It all started with a trip to the Jersey Shore. It was 2015, and Dillon DuBois, 25, of North Carolina, had just returned home from a blissful, ocean-filled week of vacation.
Until now, he’d been debt-free, but on this Friday morning, Dillon was awakened by the sound of bank notifications on his phone. He said, “I had a checking account and a secured credit card to build credit. It was set to auto-pay in full, every term, per the advice I had read online about building credit … [my] vacation had pushed me into the red. Talk about a wakeup call.”
As a guy who’s always been actively interested in personal finance, Dillon was surprised—and not in a good way—by his new, negative, bank balance. It was time for action.
Budgets, Not Just for Other People
One of Dillon’s favorite podcasts, Listen Money Matters, often mentions two budgeting apps, YNAB and Mint. He hadn’t paid much attention to either of them. He said, “I’d written off budgeting as something for people who are bad with money. Turns out, I was one of those people.”
Now, to his credit, Dillon wasn’t doing that badly. He’d graduated from college the year before and secured an insurance job, as an underwriter, earning roughly $50k per year. And, thanks to his family, he didn’t have any student debt.
… but Dillon admits that he wasn’t doing that well, either: “I had been working for a year and had nothing to show for it.”
Things were about to change! Determined to do better, Dillon signed up for both YNAB and Mint.
How YNAB Won Him Over
Once he got started, it became clear that YNAB was the best fit. He said, “I found YNAB to be much easier to use. Mint seemed to gloss over a lot of the features, trying to make it a ‘hands-off’ experience.”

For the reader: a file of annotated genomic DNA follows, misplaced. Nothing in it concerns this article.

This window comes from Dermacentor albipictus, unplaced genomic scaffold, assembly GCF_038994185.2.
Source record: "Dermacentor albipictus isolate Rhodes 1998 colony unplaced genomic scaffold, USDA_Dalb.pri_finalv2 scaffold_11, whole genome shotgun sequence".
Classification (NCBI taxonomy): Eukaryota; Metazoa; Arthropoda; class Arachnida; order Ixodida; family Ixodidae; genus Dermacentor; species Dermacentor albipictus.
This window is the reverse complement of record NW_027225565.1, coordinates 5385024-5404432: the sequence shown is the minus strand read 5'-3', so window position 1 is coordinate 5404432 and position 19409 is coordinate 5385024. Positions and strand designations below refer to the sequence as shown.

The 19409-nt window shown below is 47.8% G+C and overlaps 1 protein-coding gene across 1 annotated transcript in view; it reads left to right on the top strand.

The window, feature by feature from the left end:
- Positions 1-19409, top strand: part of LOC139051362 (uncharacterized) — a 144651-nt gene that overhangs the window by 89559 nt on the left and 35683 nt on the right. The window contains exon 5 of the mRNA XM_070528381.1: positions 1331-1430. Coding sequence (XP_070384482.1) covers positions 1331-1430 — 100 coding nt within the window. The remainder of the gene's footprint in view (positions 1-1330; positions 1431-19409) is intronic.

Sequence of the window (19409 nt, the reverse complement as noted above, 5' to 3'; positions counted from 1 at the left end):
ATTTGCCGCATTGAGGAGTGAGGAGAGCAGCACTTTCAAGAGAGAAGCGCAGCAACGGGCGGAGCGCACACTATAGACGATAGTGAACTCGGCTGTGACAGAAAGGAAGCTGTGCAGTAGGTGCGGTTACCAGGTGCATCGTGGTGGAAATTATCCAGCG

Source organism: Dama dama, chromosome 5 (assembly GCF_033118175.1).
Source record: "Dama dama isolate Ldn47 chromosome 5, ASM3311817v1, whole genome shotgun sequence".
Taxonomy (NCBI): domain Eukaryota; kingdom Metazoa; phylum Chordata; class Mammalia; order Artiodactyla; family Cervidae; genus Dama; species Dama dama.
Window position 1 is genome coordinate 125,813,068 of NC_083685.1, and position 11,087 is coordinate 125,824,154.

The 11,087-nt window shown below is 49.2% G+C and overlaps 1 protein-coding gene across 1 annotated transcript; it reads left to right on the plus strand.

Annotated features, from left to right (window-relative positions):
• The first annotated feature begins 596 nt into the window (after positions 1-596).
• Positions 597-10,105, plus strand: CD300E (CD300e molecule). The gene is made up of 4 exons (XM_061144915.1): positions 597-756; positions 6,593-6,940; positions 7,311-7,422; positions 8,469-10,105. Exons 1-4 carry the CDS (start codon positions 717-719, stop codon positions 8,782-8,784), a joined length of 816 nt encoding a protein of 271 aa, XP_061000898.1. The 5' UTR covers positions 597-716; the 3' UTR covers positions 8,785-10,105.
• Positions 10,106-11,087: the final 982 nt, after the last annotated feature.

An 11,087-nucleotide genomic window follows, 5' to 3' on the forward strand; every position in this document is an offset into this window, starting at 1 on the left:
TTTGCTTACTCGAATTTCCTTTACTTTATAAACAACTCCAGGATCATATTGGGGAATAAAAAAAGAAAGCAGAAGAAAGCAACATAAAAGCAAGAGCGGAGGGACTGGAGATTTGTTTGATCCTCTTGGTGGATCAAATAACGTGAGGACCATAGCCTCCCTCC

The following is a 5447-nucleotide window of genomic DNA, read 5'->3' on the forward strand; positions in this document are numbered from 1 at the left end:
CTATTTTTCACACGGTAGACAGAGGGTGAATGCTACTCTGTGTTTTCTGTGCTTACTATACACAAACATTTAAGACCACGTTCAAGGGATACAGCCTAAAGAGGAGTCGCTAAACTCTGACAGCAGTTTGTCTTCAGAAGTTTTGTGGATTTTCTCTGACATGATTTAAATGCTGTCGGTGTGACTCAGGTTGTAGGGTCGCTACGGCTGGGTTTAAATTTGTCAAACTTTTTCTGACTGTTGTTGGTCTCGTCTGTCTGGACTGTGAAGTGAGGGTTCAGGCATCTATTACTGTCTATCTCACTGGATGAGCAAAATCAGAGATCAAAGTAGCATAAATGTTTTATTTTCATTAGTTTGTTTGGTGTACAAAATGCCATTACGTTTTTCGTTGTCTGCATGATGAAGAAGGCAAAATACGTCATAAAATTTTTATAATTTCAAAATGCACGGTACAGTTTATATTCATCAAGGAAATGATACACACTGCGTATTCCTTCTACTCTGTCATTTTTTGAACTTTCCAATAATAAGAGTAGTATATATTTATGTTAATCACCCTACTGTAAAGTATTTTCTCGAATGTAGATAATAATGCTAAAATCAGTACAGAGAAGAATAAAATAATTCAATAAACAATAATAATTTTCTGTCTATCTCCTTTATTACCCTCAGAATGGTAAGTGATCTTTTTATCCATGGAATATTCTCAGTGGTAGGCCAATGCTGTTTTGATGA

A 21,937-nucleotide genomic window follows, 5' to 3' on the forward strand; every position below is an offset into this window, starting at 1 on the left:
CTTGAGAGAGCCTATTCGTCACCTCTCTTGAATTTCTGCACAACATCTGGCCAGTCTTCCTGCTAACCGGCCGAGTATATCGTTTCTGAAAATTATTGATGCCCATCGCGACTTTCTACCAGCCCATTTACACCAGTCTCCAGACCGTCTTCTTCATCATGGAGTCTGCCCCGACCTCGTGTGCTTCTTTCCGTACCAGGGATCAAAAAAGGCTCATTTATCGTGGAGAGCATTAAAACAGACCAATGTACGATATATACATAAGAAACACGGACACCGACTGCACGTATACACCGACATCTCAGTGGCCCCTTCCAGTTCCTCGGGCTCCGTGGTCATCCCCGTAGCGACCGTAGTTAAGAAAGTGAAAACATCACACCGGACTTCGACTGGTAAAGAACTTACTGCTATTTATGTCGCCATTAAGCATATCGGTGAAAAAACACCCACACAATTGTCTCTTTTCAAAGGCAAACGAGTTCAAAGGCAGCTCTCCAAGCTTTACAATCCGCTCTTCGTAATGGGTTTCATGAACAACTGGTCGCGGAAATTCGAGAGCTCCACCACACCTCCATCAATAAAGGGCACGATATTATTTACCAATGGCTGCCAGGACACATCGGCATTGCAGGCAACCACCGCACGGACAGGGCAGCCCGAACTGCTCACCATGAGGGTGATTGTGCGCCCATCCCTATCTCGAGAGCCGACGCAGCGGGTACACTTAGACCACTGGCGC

He went on to explain the top two reasons that he prefers YNAB:
1. Methodology & Connection to His Cash
“Logging every transaction, and giving every dollar a job, makes you see your money in a completely new light. Instead of being comfortable living paycheck to paycheck, you want to follow the rules YNAB sets out to build a buffer and roll with the punches.“
2. YNAB’s Community
“There are a ton of resources out there for new budgeters learning the ropes. From the YNAB classes, podcasts, and guides to daily reddit posts with more detailed questions and answers, there is always someone there to help you when something doesn’t add up.”
Read between the lines of his story, and you’ll see that there’s a third element that fueled Dillon’s success with YNAB …
A Specific, Actionable, Reasonable Goal
Dillon said, “ … my first goal was to just get out of the red. I didn’t have lofty goals of ageing my money or saving for big expenses. I just didn’t want to keep falling down that hole.”
His remarkable aversion to debt—he was only behind by $290—is what set the stage for Dillon’s total financial transformation, a two-year process that earned him:
- A 1-month buffer in his checking account (breaking the paycheck-to-paycheck cycle!)
- A 3-month emergency fund (you never know!)
- $11,638.18 in savings (applause!)
As of June 2017, Dillon hadn’t just climbed out of the hole, he’d increased his net worth by a ridiculous 6,661.8 percent—moving his balance from -$290 to $19,079.83—with an “age of money” of 101 days!
Not bad, for a guy who just wanted to pay off a few hundred bucks, right? (How’s that for a lesson in momentum? Dillon is proof positive that lifestyle habits really add up!)
Goodbye, Money Worries! Hello Dream-Life.
Now that he’s back in the green, Dillon has so much more confidence about money. He said, “I used to think talking about money was taboo. It was a source of stress, and there never seemed to be enough of it. Now that I have a stable budget, it doesn’t seem so scary. I know that I am safe and can afford to pay the next few months’ expenses if an emergency arises. [YNAB] has also helped me shape my goals for the future.”
He reflected back on his money story and has this advice for would-be budgeters: “After achieving my original goal, I found myself able to put money away each month for the things that are important to me.”
He continued, “ … a budget should facilitate the lifestyle you want to have, not limit it.”
We couldn’t agree more.